The Big Mac as spy novel
Kevin Wood / Daily Yomiuri Staff Writer
State of the Union
By Brad Thor
Atria, 335 pp, 25 dollars
You can't eat like a gourmet all the time--sometimes you just need some junk food.
By the same measure, even the most highbrow readers usually like to leaven their literary diet with the occasional piece of genre fiction mind candy.
But there is good junk food and bad junk food. Some genre fiction, like a Wolfgang Puck pizza, rises above the status of junk food to become a gourmet delight--John Le Carre's better books, the complete works of Raymond Chandler--while other authors like Ian Fleming manage to concoct a quality cheeseburger that satisfies our cravings with perfectly prepared original ingredients. Then there are those hacks who slap a chunk of Spam between two slices of Wonder Bread, garnish it with liberal amounts of processed cheese and ketchup, and claim it's food.
Best-selling thriller author Brad Thor hasn't quite sunk that low, but his by-the-numbers State of the Union bears an uncanny resemblance to a fast food chain burger: Both are bland, standardized and unoriginal, but having taken that first bite, you will finish quickly and feel briefly satiated, if a little queasy.
State of the Union is the kind of book that exists not to change the world or inspire the human race, but to fill time in an entertaining way on a train or airplane, occupy the mind while sunning oneself at the beach or while stuck inside on a rainy afternoon. It makes no pretensions to literary greatness, nor should it.
Thor's recipe mixes equal portions of Tom Clancy's technophilia, John Woo's cinematic action, and George W. Bush's worldview, spiced with brand names, lame banter and misplaced travelogues, potboiled to reduce humor and served half-baked.
State of the Union is Thor's third chronicle of the adventures of Scot Harvath, former U.S. Navy SEAL, ex-Secret Service agent and all-American he-man. Like all the other characters in State of the Union, Harvath is straight from central casting, despite attempts to add depth with a cliched backstory about how he feuded with his father--also a SEAL--because the two were so much alike. After his father was killed in a training accident, Harvath followed in his father's footsteps. Was it out of a desire to please his father or was it out of guilt or a sense of duty? Thor gives the reader little reason to care.
The author thanks more than a dozen former and active soldiers, law enforcement officials and technical experts for their assistance at the end of the book and painstakingly details all the standard tactical maneuvers, operating procedures, structures and protocols used by the alphabet soup of government security agencies that figure in the book, often sounding like he's cribbing from a training manual.
At other times, the book reads like an catalogue. Harvath doesn't just use a flashlight, he shines the 225-lumen beam of his M3 Millennium SureFire flashlight. He doesn't carry a switchblade, he carries a Benchmade Auto AXIS folding knife. Not a single weapon, aircraft or piece of gear is mentioned, without being described in the most exhaustive technical detail. Thor has definitely done his homework, but homework makes for dull reading.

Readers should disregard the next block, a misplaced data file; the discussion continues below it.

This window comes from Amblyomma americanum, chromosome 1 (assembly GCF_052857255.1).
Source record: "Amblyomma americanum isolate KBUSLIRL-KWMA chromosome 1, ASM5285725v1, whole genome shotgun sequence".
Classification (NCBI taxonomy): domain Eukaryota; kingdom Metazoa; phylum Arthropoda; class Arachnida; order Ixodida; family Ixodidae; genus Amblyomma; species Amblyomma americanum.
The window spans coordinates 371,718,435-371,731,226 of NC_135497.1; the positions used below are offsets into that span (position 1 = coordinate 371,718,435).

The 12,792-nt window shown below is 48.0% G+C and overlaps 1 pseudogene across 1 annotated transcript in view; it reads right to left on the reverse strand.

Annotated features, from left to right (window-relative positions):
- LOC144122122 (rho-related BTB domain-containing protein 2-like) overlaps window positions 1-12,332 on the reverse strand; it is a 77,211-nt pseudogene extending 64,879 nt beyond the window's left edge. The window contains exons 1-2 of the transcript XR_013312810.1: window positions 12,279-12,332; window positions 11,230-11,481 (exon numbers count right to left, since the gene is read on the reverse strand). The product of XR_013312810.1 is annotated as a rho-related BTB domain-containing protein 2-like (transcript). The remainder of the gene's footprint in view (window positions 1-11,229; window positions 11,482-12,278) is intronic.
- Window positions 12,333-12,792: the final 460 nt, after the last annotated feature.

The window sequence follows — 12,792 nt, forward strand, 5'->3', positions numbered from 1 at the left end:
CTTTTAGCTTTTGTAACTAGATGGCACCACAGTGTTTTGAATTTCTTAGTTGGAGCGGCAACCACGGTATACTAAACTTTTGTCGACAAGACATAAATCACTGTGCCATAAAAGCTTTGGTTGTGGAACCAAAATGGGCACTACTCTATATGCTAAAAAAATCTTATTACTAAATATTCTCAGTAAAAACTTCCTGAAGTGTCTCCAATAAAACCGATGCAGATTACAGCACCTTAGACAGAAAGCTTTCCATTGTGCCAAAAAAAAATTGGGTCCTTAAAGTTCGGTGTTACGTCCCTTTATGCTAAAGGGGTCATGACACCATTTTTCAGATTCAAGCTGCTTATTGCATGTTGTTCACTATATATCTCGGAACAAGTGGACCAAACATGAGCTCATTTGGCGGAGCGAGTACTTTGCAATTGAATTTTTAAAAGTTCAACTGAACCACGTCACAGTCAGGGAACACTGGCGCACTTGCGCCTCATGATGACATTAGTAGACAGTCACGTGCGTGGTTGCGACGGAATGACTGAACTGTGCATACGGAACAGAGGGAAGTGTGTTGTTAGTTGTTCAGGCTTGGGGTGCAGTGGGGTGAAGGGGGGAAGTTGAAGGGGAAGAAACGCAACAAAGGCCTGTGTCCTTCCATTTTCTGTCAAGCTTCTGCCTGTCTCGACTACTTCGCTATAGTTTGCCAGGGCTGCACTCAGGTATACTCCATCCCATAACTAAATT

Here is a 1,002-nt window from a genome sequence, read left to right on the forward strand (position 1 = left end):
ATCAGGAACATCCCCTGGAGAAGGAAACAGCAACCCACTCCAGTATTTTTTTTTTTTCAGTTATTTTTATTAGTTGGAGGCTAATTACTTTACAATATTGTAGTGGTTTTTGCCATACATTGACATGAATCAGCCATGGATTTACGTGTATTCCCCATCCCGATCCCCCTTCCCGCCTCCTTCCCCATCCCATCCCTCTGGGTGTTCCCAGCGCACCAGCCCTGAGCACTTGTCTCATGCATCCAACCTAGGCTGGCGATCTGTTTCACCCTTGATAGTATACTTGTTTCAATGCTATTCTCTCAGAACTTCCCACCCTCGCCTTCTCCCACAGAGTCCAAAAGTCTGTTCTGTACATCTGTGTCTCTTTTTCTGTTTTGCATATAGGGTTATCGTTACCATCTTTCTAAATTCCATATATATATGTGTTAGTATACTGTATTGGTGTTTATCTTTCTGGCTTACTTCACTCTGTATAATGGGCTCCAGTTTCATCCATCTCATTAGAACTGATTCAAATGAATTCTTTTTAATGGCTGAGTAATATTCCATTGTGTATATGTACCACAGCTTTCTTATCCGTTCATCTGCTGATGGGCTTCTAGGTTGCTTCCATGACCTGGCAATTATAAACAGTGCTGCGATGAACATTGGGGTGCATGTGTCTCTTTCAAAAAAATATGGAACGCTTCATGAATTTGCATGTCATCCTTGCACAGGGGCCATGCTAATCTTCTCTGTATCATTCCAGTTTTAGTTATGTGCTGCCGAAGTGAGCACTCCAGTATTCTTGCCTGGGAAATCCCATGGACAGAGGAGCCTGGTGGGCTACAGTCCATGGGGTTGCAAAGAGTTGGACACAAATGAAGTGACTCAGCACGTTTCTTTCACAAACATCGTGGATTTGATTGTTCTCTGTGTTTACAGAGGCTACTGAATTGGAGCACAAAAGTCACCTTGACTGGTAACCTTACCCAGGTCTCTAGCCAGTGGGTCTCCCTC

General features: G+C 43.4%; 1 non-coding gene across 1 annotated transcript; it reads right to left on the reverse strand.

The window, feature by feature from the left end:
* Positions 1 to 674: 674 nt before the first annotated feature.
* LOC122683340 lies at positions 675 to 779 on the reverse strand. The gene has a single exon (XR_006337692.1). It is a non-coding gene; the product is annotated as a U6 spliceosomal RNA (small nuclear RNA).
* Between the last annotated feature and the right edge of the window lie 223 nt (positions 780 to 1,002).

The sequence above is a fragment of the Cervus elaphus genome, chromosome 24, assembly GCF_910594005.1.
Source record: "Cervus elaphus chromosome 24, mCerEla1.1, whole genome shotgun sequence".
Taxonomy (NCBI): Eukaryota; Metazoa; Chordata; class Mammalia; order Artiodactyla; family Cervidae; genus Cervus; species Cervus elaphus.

The plot hangs on the idea that those old reliable bad guys, the Russians, didn't really lose the Cold War but have just been playing possum all these years. An overbearing, ruthless Russian general, oh-so-inventively nicknamed Rasputin, has smuggled a bunch of suitcase nukes into the United States and built an impregnable and totally unexplained air defense with the intention of blackmailing Uncle Sam into withdrawing from the world stage.
The president seems more concerned with the economic effects this could have on the nation than the prospects of mass death, but his first priority is to find a way to strike back against the godless commie reds. Further Republican values are evidenced by Harvath's reluctant and embarrassed visits to a whorehouse and a porno film studio in which virtually nothing of a sexual nature is ever mentioned and by the good guys' willingness, even eagerness, to use torture and violence in pursuit of their goals.
Add to this the obligatory gorgeous blonde Russian spy trying to head off the fiendish plot for the sake of the motherland and her dead father's good name, the sinister German torturer, the abducted father-figure suspected of betraying his country, all related in Thor's tepid, overdramatic, irony-free prose and the result is a something that reads more like a summary of an action movie script than a novel.
In his defense, Thor does manage to keep the action coming at a steady pace and the set pieces push all the expected buttons.
While never quite reaching the comically overwrought level of cheesiness found in such action pulp Spamburgers as the Mack "The Executioner" Bolan or Death Merchant books or the films of Steven Seagal, Thor's Scot Harvath series does give the impression that it should come wrapped in waxed paper with a side order of greasy french fries.
Not recommended for those watching their diets, but sometimes you just want a hamburger. And it's probably no worse than the in-flight movie.
"Where else would you go when you have an ax to grind?"
Tuesday, September 14, 2004
The Big Mac as spy novel